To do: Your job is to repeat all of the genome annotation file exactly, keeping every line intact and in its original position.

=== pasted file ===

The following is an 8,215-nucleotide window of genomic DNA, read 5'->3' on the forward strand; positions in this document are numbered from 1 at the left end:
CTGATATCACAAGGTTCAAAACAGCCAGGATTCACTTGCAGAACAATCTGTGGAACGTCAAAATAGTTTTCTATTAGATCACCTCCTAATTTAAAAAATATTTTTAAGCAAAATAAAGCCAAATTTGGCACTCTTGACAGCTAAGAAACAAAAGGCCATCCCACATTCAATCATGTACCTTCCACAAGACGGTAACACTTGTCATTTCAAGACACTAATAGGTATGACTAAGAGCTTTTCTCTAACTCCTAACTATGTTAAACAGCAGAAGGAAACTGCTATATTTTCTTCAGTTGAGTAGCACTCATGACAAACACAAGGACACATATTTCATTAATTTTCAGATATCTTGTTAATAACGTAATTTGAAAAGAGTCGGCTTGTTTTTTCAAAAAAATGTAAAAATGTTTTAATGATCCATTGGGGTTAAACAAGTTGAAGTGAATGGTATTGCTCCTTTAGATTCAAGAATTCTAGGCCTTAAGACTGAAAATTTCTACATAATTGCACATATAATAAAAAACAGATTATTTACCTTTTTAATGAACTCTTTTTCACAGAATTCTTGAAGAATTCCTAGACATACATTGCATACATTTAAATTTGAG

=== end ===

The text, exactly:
The following is an 8,215-nucleotide window of genomic DNA, read 5'->3' on the forward strand; positions in this document are numbered from 1 at the left end:
CTGATATCACAAGGTTCAAAACAGCCAGGATTCACTTGCAGAACAATCTGTGGAACGTCAAAATAGTTTTCTATTAGATCACCTCCTAATTTAAAAAATATTTTTAAGCAAAATAAAGCCAAATTTGGCACTCTTGACAGCTAAGAAACAAAAGGCCATCCCACATTCAATCATGTACCTTCCACAAGACGGTAACACTTGTCATTTCAAGACACTAATAGGTATGACTAAGAGCTTTTCTCTAACTCCTAACTATGTTAAACAGCAGAAGGAAACTGCTATATTTTCTTCAGTTGAGTAGCACTCATGACAAACACAAGGACACATATTTCATTAATTTTCAGATATCTTGTTAATAACGTAATTTGAAAAGAGTCGGCTTGTTTTTTCAAAAAAATGTAAAAATGTTTTAATGATCCATTGGGGTTAAACAAGTTGAAGTGAATGGTATTGCTCCTTTAGATTCAAGAATTCTAGGCCTTAAGACTGAAAATTTCTACATAATTGCACATATAATAAAAAACAGATTATTTACCTTTTTAATGAACTCTTTTTCACAGAATTCTTGAAGAATTCCTAGACATACATTGCATACATTTAAATTTGAG